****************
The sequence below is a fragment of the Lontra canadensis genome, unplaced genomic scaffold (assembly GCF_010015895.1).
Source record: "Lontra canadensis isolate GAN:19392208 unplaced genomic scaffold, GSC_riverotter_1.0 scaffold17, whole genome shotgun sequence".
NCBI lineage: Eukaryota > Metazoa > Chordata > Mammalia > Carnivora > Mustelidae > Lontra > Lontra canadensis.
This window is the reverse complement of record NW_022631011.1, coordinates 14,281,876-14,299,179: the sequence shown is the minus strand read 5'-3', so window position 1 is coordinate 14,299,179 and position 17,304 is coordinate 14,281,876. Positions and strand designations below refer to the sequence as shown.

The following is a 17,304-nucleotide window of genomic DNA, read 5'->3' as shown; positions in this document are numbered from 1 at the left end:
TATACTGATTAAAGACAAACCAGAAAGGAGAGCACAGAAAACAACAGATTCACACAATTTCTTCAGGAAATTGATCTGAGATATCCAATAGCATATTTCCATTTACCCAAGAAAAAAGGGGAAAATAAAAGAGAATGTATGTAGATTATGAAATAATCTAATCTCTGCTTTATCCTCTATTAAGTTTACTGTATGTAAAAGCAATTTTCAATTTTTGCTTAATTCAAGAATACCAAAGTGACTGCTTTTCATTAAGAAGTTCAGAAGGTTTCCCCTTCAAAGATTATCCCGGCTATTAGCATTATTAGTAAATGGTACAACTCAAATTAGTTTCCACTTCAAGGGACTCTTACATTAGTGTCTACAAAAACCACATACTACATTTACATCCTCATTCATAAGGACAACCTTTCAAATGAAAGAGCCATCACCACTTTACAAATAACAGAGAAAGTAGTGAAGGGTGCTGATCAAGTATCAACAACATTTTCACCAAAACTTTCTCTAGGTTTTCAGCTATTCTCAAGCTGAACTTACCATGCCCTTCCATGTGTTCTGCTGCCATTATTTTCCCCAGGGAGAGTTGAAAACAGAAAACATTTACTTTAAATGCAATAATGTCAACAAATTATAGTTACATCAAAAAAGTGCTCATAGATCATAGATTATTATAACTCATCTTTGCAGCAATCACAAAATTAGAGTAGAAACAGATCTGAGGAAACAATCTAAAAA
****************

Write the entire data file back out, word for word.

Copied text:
The sequence below is a fragment of the Lontra canadensis genome, unplaced genomic scaffold (assembly GCF_010015895.1).
Source record: "Lontra canadensis isolate GAN:19392208 unplaced genomic scaffold, GSC_riverotter_1.0 scaffold17, whole genome shotgun sequence".
NCBI lineage: Eukaryota > Metazoa > Chordata > Mammalia > Carnivora > Mustelidae > Lontra > Lontra canadensis.
This window is the reverse complement of record NW_022631011.1, coordinates 14,281,876-14,299,179: the sequence shown is the minus strand read 5'-3', so window position 1 is coordinate 14,299,179 and position 17,304 is coordinate 14,281,876. Positions and strand designations below refer to the sequence as shown.

The following is a 17,304-nucleotide window of genomic DNA, read 5'->3' as shown; positions in this document are numbered from 1 at the left end:
TATACTGATTAAAGACAAACCAGAAAGGAGAGCACAGAAAACAACAGATTCACACAATTTCTTCAGGAAATTGATCTGAGATATCCAATAGCATATTTCCATTTACCCAAGAAAAAAGGGGAAAATAAAAGAGAATGTATGTAGATTATGAAATAATCTAATCTCTGCTTTATCCTCTATTAAGTTTACTGTATGTAAAAGCAATTTTCAATTTTTGCTTAATTCAAGAATACCAAAGTGACTGCTTTTCATTAAGAAGTTCAGAAGGTTTCCCCTTCAAAGATTATCCCGGCTATTAGCATTATTAGTAAATGGTACAACTCAAATTAGTTTCCACTTCAAGGGACTCTTACATTAGTGTCTACAAAAACCACATACTACATTTACATCCTCATTCATAAGGACAACCTTTCAAATGAAAGAGCCATCACCACTTTACAAATAACAGAGAAAGTAGTGAAGGGTGCTGATCAAGTATCAACAACATTTTCACCAAAACTTTCTCTAGGTTTTCAGCTATTCTCAAGCTGAACTTACCATGCCCTTCCATGTGTTCTGCTGCCATTATTTTCCCCAGGGAGAGTTGAAAACAGAAAACATTTACTTTAAATGCAATAATGTCAACAAATTATAGTTACATCAAAAAAGTGCTCATAGATCATAGATTATTATAACTCATCTTTGCAGCAATCACAAAATTAGAGTAGAAACAGATCTGAGGAAACAATCTAAAAA